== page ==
At the end of a press conference this afternoon about something nobody cared about, President Obama took a question from the press and, in doing so, provided his first remarks on twin NSA programs that collect metadata on domestic phone calls and examine the content of online communications by foreigners, respectively. The programs are not exactly new — both began under President Bush. Indeed, on May 11, 2006, Bush appeared in the White House's Diplomatic Reception Room to offer his own defense of the NSA's phone-snooping efforts. Seven years apart, history appears to be repeating itself.
Bush: "After September the 11th, I vowed to the American people that our government would do everything within the law to protect them against another terrorist attack."
Obama: "When I came into this office, I made two commitments that are more important than any that I make: number one, to keep the American people safe and, number two, to uphold the Constitution."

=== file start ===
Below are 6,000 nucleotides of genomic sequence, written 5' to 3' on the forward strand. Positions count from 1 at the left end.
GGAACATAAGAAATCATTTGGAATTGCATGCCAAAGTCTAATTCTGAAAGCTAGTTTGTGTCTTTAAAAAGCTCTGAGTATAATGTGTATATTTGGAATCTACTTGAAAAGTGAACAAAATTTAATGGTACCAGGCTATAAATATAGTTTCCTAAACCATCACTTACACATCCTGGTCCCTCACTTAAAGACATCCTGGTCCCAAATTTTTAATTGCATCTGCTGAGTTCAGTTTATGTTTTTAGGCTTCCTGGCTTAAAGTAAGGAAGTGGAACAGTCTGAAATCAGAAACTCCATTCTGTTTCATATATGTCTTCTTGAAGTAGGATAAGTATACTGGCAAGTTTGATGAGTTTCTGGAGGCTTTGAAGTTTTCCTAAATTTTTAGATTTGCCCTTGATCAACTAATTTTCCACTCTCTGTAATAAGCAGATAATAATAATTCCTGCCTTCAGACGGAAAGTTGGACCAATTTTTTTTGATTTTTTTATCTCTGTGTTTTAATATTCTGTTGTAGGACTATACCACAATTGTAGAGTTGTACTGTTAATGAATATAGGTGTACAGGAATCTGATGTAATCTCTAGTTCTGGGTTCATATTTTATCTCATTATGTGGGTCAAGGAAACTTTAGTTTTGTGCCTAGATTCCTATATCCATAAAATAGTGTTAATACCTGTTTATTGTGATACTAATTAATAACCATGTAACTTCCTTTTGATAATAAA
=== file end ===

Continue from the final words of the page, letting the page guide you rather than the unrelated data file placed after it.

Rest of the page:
Bush: "The privacy of ordinary Americans is fiercely protected in all our activities."
Obama: "That includes what I consider to be a constitutional right to privacy."
Bush: "The intelligence activities I authorized are lawful and have been briefed to appropriate members of Congress, both Republican and Democrat."
Obama: "When it comes to telephone calls, every member of Congress has been briefed on this program. With respect to all these programs the relevant intelligence committees are fully briefed."
Bush: "The government does not listen to domestic phone calls without court approval."
Obama: "Nobody is listening to your telephone calls ... If the intelligence community actually wants to listen to a phone call, they've got to go back to a federal judge."
Bush: "So far we've been very successful in preventing another attack on our soil."
Obama: "They make a difference in our capacity to anticipate and prevent possible terrorist activity."
Bush: "As a general matter, every time sensitive intelligence is leaked, it hurts our ability to defeat this enemy."
Obama: "I don't welcome leaks, because there's a reason why these programs are classified."